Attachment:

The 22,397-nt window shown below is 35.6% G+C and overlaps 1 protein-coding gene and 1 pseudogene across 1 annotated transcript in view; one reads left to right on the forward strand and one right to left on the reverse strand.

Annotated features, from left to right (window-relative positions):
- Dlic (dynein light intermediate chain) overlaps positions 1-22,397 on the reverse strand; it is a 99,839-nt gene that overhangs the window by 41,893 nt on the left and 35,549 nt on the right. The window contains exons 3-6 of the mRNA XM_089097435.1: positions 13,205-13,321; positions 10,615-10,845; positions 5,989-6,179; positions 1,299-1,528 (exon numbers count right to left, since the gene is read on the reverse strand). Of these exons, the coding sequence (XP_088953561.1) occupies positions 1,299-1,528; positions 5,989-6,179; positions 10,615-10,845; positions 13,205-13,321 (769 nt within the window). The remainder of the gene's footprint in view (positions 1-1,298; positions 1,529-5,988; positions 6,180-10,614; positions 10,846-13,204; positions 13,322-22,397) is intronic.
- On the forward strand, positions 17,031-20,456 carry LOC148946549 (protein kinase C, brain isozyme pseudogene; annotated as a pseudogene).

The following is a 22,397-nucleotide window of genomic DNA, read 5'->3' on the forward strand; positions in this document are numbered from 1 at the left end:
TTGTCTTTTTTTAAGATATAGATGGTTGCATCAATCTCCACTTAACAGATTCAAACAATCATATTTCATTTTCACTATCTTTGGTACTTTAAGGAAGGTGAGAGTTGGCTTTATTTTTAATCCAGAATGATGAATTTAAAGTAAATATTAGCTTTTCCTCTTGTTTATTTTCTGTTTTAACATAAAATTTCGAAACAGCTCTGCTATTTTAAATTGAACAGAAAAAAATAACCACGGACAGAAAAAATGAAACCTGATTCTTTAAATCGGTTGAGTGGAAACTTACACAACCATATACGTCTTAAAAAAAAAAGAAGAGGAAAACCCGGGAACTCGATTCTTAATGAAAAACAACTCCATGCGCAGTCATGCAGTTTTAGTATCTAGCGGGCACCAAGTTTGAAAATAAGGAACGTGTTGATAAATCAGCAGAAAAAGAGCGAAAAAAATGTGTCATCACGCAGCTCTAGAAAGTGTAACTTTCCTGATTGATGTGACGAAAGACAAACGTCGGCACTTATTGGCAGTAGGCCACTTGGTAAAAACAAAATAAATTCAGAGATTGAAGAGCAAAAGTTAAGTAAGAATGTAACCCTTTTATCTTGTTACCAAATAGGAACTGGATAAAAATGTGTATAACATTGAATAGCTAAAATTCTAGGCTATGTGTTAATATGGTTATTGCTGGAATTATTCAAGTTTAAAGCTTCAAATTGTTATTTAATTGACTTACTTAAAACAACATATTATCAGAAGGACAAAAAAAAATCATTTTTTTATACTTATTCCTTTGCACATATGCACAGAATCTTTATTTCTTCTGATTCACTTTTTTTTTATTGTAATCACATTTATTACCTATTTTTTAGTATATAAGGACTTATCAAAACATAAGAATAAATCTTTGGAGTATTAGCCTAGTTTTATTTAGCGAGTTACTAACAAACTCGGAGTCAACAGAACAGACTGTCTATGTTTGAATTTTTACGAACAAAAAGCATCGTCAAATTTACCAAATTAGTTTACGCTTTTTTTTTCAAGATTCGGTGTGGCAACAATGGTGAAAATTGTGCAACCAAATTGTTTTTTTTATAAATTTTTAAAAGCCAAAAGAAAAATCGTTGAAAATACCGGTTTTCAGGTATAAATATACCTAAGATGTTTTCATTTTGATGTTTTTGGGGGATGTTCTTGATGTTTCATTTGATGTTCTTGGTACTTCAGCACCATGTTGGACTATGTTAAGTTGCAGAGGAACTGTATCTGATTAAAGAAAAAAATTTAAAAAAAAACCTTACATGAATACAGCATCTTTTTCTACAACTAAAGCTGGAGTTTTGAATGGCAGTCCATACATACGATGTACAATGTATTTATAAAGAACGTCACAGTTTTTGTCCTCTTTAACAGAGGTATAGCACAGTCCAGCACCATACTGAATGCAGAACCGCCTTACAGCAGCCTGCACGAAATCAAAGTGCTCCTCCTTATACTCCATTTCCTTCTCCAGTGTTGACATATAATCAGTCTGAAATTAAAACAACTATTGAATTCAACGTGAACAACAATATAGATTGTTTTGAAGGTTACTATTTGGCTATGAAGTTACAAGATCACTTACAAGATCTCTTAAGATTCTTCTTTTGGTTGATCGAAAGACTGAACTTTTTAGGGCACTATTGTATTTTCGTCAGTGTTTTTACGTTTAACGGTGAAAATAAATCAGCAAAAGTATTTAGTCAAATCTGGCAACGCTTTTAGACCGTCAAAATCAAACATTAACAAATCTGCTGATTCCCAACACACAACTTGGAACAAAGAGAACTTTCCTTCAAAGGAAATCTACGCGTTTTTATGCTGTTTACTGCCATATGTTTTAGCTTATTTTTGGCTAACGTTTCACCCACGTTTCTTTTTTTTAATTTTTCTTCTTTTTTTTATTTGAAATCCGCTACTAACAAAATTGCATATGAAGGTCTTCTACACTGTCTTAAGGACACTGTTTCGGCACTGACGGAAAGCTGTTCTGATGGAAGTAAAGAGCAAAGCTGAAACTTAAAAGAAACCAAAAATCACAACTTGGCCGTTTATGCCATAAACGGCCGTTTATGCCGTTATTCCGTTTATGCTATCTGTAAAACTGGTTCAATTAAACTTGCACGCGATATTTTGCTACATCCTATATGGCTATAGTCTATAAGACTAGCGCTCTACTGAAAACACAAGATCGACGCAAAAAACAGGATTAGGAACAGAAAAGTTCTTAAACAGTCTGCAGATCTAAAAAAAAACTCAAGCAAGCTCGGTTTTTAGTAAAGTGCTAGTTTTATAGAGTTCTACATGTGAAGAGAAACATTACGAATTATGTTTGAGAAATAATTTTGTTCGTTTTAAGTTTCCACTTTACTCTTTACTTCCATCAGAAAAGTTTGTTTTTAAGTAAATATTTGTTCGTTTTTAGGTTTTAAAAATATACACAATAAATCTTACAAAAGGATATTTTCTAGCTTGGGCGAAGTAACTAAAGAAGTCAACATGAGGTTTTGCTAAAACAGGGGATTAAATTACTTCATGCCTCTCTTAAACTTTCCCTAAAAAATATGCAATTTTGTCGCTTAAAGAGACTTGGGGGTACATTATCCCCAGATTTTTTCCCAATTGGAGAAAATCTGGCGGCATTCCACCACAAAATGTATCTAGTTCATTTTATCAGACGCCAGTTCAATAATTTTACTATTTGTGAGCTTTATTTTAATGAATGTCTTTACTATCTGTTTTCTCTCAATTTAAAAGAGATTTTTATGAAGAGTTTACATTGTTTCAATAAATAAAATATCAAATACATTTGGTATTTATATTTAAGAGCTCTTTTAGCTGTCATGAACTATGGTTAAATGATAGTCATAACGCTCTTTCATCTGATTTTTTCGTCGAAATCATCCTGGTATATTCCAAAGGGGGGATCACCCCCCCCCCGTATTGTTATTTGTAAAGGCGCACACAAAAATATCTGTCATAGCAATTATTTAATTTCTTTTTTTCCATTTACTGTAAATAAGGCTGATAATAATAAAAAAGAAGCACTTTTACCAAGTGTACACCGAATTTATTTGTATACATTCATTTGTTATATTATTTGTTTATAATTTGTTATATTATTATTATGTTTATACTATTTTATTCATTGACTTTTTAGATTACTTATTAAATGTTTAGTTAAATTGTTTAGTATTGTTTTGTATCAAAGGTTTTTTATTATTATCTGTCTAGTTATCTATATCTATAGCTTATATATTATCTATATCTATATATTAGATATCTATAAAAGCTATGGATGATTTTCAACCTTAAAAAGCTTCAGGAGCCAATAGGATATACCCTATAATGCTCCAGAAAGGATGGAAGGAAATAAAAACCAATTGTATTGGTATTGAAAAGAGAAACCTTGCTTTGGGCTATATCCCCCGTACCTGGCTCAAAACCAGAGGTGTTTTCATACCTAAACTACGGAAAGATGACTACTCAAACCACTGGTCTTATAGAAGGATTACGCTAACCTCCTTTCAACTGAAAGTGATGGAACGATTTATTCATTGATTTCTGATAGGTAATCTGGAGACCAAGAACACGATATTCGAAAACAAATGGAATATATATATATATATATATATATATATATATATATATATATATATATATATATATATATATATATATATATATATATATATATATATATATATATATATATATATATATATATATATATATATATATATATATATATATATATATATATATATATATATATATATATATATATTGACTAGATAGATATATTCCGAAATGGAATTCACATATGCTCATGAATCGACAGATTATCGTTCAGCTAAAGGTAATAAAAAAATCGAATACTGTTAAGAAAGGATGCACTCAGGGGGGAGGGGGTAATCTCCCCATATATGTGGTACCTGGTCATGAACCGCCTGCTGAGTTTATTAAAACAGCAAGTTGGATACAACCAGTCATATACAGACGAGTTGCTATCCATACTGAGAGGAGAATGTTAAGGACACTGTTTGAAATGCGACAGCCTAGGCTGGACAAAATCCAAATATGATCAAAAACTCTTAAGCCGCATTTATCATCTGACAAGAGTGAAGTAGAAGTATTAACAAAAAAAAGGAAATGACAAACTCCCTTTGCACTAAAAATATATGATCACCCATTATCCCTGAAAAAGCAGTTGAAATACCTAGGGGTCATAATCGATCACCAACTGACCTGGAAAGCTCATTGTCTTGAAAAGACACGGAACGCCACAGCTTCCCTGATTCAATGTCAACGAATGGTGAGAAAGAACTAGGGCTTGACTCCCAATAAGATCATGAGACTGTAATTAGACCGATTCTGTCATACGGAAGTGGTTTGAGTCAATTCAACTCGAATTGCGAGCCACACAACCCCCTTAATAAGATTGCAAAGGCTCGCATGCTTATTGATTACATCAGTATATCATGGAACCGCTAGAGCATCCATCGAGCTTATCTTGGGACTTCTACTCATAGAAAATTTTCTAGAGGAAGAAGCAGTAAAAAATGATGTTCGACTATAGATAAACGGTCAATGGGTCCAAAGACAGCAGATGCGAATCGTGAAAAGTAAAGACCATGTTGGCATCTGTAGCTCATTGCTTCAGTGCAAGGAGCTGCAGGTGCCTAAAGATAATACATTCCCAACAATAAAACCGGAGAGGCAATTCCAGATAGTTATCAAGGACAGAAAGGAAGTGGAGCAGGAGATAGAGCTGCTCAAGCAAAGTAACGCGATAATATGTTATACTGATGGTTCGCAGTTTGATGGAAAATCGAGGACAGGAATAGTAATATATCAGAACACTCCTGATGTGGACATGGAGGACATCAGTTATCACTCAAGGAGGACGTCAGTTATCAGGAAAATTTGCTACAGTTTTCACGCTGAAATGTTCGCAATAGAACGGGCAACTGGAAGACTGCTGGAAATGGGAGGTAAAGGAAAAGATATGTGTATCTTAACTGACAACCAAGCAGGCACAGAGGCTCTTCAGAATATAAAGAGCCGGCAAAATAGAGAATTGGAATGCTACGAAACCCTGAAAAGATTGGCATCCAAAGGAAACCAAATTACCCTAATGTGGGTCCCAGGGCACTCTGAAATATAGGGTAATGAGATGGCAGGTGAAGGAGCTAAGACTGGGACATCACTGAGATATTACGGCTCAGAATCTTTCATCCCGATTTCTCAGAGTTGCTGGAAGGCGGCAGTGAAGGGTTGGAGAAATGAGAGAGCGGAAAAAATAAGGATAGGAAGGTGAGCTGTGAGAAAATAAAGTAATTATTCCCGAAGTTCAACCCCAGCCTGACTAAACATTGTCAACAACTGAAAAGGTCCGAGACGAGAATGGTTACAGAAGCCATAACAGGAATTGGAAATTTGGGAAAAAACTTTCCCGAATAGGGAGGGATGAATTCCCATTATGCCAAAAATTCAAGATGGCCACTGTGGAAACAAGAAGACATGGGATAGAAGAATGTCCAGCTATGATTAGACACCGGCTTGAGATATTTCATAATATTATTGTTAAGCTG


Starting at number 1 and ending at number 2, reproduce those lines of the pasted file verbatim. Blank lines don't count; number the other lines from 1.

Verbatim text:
The 22,397-nt window shown below is 35.6% G+C and overlaps 1 protein-coding gene and 1 pseudogene across 1 annotated transcript in view; one reads left to right on the forward strand and one right to left on the reverse strand.

Annotated features, from left to right (window-relative positions):